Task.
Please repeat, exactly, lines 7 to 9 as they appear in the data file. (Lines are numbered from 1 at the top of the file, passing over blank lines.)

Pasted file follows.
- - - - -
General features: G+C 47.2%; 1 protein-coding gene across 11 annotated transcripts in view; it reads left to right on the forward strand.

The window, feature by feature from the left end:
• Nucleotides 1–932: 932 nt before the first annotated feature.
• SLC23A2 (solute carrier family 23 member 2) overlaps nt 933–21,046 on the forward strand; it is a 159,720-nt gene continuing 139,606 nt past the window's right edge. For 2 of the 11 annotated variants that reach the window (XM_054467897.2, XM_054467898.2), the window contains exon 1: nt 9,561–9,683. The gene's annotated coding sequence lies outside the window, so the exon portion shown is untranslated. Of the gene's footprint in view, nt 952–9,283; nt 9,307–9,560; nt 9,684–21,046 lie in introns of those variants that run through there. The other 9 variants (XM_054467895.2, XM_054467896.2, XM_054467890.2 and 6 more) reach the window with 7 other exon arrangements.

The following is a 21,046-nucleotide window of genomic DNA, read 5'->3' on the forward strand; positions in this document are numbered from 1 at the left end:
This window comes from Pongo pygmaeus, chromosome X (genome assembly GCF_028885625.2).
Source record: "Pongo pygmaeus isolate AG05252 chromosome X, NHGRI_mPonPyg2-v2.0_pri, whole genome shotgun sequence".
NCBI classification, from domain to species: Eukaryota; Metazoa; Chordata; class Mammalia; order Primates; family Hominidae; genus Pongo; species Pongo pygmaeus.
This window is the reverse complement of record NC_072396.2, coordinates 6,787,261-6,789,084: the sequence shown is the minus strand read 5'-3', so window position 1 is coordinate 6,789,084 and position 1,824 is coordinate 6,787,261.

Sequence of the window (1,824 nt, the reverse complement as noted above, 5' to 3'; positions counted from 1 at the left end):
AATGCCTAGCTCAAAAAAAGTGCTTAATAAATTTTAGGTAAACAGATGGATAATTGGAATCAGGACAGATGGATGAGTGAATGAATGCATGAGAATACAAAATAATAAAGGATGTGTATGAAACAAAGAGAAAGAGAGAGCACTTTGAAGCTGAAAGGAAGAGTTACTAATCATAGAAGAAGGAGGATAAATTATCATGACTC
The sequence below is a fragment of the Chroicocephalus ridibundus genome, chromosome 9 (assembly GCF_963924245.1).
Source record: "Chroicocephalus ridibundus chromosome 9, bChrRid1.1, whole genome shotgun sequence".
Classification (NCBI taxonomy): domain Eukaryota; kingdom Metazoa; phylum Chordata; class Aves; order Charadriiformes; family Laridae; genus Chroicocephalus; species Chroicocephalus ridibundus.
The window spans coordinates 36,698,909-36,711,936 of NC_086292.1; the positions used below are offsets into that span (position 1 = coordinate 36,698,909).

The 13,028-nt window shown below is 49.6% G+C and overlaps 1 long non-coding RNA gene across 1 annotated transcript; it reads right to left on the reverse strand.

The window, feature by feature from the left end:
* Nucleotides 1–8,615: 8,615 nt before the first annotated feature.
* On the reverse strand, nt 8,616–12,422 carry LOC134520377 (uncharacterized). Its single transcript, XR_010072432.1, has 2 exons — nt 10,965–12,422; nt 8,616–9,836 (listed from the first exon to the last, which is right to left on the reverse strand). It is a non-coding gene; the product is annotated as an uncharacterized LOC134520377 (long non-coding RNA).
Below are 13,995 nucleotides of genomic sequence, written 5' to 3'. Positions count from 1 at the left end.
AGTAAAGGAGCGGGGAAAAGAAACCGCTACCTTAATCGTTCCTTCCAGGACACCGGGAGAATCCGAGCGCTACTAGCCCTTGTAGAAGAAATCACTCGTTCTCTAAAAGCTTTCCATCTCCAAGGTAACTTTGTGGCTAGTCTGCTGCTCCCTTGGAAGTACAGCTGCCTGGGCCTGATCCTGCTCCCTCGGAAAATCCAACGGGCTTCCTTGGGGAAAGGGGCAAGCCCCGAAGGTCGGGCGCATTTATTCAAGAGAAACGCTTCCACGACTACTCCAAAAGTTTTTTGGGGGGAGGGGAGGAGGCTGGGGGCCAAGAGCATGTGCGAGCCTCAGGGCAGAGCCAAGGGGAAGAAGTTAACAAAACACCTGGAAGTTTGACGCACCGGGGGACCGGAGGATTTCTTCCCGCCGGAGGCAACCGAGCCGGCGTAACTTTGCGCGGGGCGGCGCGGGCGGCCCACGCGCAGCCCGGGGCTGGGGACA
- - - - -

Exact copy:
Source record: "Pongo pygmaeus isolate AG05252 chromosome X, NHGRI_mPonPyg2-v2.0_pri, whole genome shotgun sequence".
NCBI classification, from domain to species: Eukaryota; Metazoa; Chordata; class Mammalia; order Primates; family Hominidae; genus Pongo; species Pongo pygmaeus.
This window is the reverse complement of record NC_072396.2, coordinates 6,787,261-6,789,084: the sequence shown is the minus strand read 5'-3', so window position 1 is coordinate 6,789,084 and position 1,824 is coordinate 6,787,261.